The University of MichiganNews Services
The University Record Online
Updated 11:00 AM March 22, 2004



news briefs


UM employment

police beat
regents round-up
research reporter


Advertise with Record

contact us
meet the staff
contact us
Anderson-Levitt new CASL dean at U-M-Dearborn

Kathryn Anderson-Levitt, who joined the faculty at U-M-Dearborn in 1984, has been named dean of the College of Arts, Sciences, and Letters (CASL). Her appointment was approved by the Board of Regents at the March 18 meeting.

Anderson-Levitt has been interim dean of CASL since July 2003.
(Photo courtesy U-M-Dearborn)

"Professor Anderson-Levitt has been an ardent spokesperson and advocate for the liberal arts and sciences, and I am confident that she will bring vital leadership to the college as it looks forward to defining its strengths and developing a clearer common vision that will distinguish it within the campus and the greater Detroit metropolitan area," says U-M-Dearborn Provost Robert Simpson.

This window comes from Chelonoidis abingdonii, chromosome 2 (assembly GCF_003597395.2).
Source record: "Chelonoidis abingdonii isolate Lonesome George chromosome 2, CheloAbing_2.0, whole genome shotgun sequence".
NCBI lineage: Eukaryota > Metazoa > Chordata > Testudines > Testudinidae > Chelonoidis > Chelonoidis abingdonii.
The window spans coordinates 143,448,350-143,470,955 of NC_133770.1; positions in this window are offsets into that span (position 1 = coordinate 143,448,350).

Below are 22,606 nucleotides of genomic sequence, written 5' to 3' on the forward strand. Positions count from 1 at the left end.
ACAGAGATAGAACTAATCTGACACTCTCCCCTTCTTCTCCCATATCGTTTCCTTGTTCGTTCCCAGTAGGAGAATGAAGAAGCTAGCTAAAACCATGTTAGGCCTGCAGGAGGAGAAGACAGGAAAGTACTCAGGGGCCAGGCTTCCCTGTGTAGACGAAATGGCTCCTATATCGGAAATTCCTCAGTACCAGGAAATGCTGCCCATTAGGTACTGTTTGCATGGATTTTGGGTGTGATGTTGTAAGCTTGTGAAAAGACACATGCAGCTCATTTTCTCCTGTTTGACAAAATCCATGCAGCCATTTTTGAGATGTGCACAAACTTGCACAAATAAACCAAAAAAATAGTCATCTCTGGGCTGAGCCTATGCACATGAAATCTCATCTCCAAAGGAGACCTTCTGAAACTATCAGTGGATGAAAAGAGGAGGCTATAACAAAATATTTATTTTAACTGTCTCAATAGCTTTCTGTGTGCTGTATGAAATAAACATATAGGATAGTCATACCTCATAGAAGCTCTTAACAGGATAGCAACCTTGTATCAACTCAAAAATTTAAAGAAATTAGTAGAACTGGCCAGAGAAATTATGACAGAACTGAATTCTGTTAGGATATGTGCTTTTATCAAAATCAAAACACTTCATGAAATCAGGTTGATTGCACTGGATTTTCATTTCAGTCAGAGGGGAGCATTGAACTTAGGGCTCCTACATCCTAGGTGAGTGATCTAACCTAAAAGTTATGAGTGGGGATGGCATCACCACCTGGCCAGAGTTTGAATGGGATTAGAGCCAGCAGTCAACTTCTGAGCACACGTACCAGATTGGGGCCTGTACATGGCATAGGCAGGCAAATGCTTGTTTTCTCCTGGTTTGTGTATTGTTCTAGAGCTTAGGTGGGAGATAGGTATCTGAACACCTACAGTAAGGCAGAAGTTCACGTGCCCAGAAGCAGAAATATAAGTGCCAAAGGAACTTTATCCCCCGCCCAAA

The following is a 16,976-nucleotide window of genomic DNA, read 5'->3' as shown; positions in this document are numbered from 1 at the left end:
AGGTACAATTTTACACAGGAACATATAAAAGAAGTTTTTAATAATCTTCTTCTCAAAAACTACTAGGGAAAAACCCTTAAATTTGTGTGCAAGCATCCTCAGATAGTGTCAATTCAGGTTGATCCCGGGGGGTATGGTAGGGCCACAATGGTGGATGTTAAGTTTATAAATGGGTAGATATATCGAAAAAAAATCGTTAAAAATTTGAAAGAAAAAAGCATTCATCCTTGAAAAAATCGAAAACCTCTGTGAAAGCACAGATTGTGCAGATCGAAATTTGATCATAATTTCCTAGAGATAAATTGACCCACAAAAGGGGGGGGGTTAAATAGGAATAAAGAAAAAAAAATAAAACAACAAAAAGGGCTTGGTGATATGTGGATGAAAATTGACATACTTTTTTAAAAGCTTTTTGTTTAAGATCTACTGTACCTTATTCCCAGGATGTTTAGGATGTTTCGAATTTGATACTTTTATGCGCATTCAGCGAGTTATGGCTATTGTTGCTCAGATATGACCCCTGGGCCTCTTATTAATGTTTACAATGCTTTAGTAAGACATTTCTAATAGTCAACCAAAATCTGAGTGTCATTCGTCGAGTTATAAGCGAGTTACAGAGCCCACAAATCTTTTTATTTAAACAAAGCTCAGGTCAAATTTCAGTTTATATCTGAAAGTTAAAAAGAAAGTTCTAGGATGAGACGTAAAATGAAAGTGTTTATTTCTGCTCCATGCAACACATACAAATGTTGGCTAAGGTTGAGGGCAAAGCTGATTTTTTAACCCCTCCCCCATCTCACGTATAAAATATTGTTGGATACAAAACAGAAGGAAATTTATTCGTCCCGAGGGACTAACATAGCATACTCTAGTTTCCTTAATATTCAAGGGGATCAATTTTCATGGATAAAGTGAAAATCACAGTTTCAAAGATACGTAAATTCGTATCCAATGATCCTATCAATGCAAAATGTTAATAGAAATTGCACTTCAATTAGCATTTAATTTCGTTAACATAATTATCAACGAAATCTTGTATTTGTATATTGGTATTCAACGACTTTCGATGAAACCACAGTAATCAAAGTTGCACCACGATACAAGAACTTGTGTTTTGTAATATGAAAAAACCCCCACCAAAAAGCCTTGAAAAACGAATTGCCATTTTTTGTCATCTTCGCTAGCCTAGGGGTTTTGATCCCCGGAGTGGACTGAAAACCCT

Anderson-Levitt has a national and international reputation as an anthropologist studying educational issues in a global context. In addition to numerous articles, papers and technical reports, she is the author of "Teaching Cultures: Knowledge for Teaching First Grade in France and the United States," and she edited "Local Meanings, Global Schooling: Anthropology and World Culture Theory."

She also was editor of the scholarly journal Anthropology and Education Quarterly. With grants from the World Bank and the Spencer Foundation, she studied elementary schools in Guinea in the 1990s.

Anderson-Levitt joined the U-M-Dearborn faculty as assistant professor and was promoted to associate professor in 1990 and professor in 1996. She was director of the Women's Studies Program in 1994-95 and has been instrumental in developing the campus's "Agenda for Women." She was associate dean of CASL from 2001 until being named interim dean last year.

"Professor Anderson-Levitt has served as an effective leader at virtually all levels of university governance," Simpson says. "In all of these roles, she has exhibited a thoughtful and strong style of leadership and demonstrated the capacity to deal in positive ways with a diverse faculty and multiple constituencies on campus and in the community."

Anderson-Levitt received her bachelor's degree from the University of Southern California in 1974 and her doctorate from Stanford University in 1982.

More Stories